Emily Clara Jordan was born in Ironton, Ohio, on May 15, 1858. Her father, Edward Jordan, was a lawyer, a newspaper editor, and, during the Lincoln and Johnson administrations, solicitor of the Treasury Department in Washington, DC. Her mother’s maiden name was Augusta Woodbury Ricker. Emily Jordan attended Vassar College, where her tuition was paid by her older sister, Mary Augusta Jordan. A brilliant scholar, Mary Augusta Jordan was a professor of English at Smith College from 1884 to 1921; the college’s Jordan House dormitory is named in her honor.
After graduating from Vassar in 1879, Emily Jordan worked for six years as an instructor in the collegiate department at the Nassau Institute in Brooklyn, a private girls’ school. She was introduced to Henry Folger by her friend Lily Pratt, the sister of his college roommate Charles Pratt, and the two were married in Elizabeth, New Jersey, on October 6, 1885. Emily Jordan Folger played an important role in aiding her husband with his growing Shakespeare collection, keeping up-to-date records of the contents of the collection, reviewing auction-house catalogs for possible acquisitions, and advising him on some purchases.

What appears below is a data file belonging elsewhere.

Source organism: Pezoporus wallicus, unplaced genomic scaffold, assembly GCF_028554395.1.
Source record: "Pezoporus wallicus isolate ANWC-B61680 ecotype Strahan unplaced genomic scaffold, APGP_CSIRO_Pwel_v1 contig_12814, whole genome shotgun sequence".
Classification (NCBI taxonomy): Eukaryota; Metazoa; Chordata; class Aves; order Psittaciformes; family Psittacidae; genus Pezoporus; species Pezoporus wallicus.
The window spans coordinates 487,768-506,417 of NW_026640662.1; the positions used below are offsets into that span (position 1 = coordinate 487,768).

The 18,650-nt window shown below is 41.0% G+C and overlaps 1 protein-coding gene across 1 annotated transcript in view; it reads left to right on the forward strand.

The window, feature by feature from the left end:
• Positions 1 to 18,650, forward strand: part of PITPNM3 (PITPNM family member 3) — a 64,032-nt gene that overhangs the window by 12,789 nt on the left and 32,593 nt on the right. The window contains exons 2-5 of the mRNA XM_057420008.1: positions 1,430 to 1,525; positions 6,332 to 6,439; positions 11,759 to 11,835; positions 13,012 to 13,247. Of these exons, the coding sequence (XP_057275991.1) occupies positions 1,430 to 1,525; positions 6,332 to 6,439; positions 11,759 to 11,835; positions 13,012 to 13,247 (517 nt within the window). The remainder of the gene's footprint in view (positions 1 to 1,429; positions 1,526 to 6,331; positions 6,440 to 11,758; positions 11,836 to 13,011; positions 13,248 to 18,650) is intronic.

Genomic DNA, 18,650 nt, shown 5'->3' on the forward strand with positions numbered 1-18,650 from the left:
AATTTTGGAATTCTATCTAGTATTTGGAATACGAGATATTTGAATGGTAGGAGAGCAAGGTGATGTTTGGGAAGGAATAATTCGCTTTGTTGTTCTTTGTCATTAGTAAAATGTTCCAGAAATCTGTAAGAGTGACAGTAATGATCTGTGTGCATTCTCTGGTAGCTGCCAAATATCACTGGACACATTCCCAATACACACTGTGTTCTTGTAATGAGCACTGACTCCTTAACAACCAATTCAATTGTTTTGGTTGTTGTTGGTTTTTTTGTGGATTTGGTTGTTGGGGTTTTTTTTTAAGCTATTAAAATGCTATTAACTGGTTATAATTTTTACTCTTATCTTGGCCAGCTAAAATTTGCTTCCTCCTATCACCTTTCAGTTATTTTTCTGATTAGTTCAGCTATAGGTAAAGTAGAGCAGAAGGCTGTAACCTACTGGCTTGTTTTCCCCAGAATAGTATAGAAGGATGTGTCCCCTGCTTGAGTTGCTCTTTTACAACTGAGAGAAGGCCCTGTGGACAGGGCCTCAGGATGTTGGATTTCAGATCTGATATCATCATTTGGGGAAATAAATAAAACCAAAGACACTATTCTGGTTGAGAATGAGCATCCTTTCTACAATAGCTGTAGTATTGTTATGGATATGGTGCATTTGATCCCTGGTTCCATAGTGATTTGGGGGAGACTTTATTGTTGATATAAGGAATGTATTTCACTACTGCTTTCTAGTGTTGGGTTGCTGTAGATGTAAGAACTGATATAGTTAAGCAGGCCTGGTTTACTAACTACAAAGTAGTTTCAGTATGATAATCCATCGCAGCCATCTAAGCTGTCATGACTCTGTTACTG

During her marriage, Emily Folger earned a master’s degree from Vassar for her thesis, “On the True Text of Shakespeare.” As was typical for such a work at the time, her thesis summarized the views of leading scholars rather than taking a new position. Among her advisors was the well-known Shakespeare scholar, Horace Howard Furness.
Emily and Henry Folger planned together for a library to house the collection, choosing the present-day site of the Folger as they walked around Washington during a World War I travel delay. After Henry Folger’s death in 1930, Emily Folger completed the project. She later wrote, "we had been together so long and had been so much at one in our thought that I knew what he desired and was prepared to take up the task in his name." When the funds Folger had left to the project proved inadequate due to the 1929 stock market crash, she donated an initial $3 million in Standard Oil securities, followed by a further donation the next year.
In 1932, Emily Folger received an honorary doctorate from Amherst College for her untiring efforts toward the completion of the Folgers’ joint dream. She continued to play a role in the Folger’s affairs until her death on February 21, 1936, at her home in Glen Cove, Long Island, at the age of 77.